On Readability and Compulsion

It’s been a lively week in the book award world. Poor old Sam Jordison, who seems like the most pleasant and sanguine guy ever, almost loses his temper as the Guardian‘s light and playful Not the Booker award degenerates into politicised farce. There has also been a big row over the actual Booker prize. 

There are many legitimate criticisms to be made of the Man Booker. It can promote MOR lit at the expense of real talent. It tends to be judged by timeservers and celebrities rather than writers and readers. And these judges can sometimes be precious and stupid to an incomprehensible degree. (Rabbi Julia Neuberger called James Kelman’s 1994 win a ‘disgrace… I am implacably opposed to the book. I feel outmanoeuvred.’ A working class writer walking away with the purse! Heaven forfend!)

But has the Booker, as this headline suggests, ‘betray[ed] authors and their readers?

To look at this year’s Man Booker you would not have expected controversy to arise. The shortlist was interesting with a few independent publishers thrown into the mix. The judges were mediocrities, but no more so than in previous years. In what seemed like a casual comment about the shortlist, Booker chair Dame Stella Rimington said she wanted people ‘to buy these books and read them, not buy them and admire them.’ Another judge, the ex Labour backbencher Chris Mullin, mentioned that friends had told him to ‘pick something readable this year… That for me was such a big factor, it had to zip along.’

At that point, literary London exploded. In the Staggers, lead fiction reviewer Leo Robson said that ‘I think we can all agree that if a book is to be given a prize, it ought not to be unreadable, but some of us recoil from the use of ‘readable’ to mean (essentially) ‘can be read without struggle/thinking/turning off the telly’. The Observer‘s Alex Clark today condemns ‘the self-congratulatory philistinism of this year’s panel’, which ‘has done a disservice to the writers they selected, the writers they didn’t, and the readers who are thought to be so superficial that all you need to do is convince them that a book will ‘zip along’ faster than an episode of Downton.’ There has even been the announcement of an alternate prize, which would ‘establish a clear and uncompromising standard of excellence’. Its board added that ‘For many years this brief was fulfilled by the Booker (latterly the Man Booker) Prize. But as numerous statements by that prize’s administrator and this year’s judges illustrate, it now prioritises a notion of ‘readability’ over artistic achievement.’ Critics and bloggers piled into the comments thread with heat and light on both sides.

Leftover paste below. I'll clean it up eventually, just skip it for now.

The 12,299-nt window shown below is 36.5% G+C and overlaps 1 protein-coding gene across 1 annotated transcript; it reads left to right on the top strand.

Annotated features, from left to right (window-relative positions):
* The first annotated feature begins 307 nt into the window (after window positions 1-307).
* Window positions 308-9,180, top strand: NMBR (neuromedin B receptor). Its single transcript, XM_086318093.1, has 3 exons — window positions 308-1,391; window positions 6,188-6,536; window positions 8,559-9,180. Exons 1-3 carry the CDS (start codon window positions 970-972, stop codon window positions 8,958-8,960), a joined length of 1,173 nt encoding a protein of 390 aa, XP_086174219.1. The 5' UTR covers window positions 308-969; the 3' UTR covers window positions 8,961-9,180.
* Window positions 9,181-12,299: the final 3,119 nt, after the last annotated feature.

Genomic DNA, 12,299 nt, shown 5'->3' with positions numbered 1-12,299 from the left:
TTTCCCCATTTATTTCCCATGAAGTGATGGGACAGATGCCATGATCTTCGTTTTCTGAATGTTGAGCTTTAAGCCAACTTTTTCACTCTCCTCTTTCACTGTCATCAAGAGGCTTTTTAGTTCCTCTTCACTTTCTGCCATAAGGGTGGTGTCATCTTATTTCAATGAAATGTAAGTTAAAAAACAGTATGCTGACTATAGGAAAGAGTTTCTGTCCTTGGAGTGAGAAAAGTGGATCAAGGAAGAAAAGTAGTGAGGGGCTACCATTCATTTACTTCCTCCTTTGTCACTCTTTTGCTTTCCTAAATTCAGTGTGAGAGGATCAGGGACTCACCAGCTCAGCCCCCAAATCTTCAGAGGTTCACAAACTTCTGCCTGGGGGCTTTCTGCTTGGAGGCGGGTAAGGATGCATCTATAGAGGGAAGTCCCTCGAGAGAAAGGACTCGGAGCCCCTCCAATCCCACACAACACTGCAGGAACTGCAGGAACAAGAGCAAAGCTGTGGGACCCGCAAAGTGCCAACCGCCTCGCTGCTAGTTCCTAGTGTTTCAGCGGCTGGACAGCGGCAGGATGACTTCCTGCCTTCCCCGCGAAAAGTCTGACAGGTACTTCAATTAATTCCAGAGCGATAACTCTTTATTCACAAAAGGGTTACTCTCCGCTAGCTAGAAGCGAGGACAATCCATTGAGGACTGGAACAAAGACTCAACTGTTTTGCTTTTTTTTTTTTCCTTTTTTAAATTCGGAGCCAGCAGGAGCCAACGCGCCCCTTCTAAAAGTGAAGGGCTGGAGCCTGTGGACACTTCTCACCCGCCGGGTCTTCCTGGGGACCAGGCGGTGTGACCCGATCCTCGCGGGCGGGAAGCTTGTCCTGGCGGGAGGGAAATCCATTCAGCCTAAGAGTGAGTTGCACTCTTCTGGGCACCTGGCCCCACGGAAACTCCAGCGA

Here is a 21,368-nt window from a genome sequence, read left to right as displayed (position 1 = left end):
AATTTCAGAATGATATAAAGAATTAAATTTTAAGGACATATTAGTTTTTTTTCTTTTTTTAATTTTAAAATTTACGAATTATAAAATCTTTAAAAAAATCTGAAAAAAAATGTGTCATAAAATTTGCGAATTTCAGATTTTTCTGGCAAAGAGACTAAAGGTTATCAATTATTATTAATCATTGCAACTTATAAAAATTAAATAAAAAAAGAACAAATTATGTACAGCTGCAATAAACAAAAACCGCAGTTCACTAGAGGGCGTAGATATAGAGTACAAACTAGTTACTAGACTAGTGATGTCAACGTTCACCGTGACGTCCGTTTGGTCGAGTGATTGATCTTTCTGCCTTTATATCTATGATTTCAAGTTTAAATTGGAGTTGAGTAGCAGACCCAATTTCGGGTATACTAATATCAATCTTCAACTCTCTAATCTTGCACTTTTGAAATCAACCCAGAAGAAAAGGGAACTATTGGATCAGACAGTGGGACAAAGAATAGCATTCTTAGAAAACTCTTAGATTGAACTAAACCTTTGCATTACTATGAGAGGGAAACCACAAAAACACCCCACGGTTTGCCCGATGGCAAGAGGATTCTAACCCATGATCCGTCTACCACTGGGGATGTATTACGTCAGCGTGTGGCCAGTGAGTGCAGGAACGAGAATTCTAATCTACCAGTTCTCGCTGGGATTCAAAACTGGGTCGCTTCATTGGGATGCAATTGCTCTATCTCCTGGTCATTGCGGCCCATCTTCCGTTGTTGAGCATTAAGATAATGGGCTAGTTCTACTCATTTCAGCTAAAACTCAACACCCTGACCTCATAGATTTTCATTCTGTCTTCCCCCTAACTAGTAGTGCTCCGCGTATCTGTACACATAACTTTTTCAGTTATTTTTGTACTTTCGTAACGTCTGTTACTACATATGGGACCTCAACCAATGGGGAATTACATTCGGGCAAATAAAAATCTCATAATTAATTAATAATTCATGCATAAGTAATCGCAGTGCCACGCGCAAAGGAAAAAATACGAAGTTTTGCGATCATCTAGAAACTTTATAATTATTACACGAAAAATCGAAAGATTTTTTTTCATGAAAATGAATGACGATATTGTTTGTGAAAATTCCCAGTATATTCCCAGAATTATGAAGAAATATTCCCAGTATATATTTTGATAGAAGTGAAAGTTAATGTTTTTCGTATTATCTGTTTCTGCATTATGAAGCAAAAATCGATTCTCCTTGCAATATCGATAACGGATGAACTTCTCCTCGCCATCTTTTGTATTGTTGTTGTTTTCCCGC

The board’s spokesman is the literary agent Andrew Kidd from Aitken Alexander. It’s great to have more awards for writers. But there are two problems with Kidd’s thesis. One: that a serious literary novel cannot and should not be ‘readable’. Two: that readability is not artistic achievement in and of itself.

This is an important point. It is so much harder to write a good, coherent story than a ‘literary’ textual fog. When Clark and Robson talk of ‘readability’ they use the term in its dismissive prolefeed sense: Jordan autobios and Tom Clancy novels stacked like cans of baked beans in supermarkets and chain bookstores. This is a misreading and a narrowing of the term.

Readability is one of the hardest things to learn as a fiction writer, and difficult to define. It is the pace and flow of a story. It is that magical and mysterious thing that keeps a man up and immersed in a story past two in the morning, when he has to be up for a job interview at six. It is what Mark Twain called the difference between the lightning bug and the lightning. Stephen King writes that, when looking back over a first draft, ‘I’m asking myself the Big Questions. The biggest: Is this story coherent? And if it is, what will turn coherence into a song?’

The song of coherence transcends the false separation we have erected between ‘literary’ and commercial fiction. I found The Kindly Ones, Underworld and Our Tragic Universe compulsive and have read these books more than once. This is not because I have particularly sophisticated tastes and intellect. It is because these ‘challenging’ writers have mastered the art of compulsion whereas many bestselling thrillers become boring and unreadable after only a few chapters. Three-dimensional characters, complex storytelling and beautiful prose will add to this compulsion. As my friend Serena Mackesy said: remember, kids, literary is just another genre.

The board of the New Literature Prize, then, has simplified not just the idea of ‘readability’ (and check those prissy quotemarks) but also that of artistic achievement as well. It has issued a mission statement that is entirely without meaning (I mean, you’re not against ‘excellence’, are you? ARE YOU?) and it has patronised the common reader.

Still, let’s give Kidd’s project a chance, as I said it’s always good to have more prizes for writers. But it might as well be called the Samuel Beckett Prize for Impenetrability and Obscurantism. Or the First Annual Montgomery Burns Award for Outstanding Achievement in the Field of Excellence.

Booker administrator Ion Trewin has hit back at the criticisms: ‘I think I have gone on record in the past as saying that I believe in literary excellence and readability—the two should go hand in hand.’ Does he understand how weird and wonderful the British litscene can be? All this mess, anger and fighting because someone has pointed out – the very idea! – that writers should be recognised for writing books that people might actually want to read.


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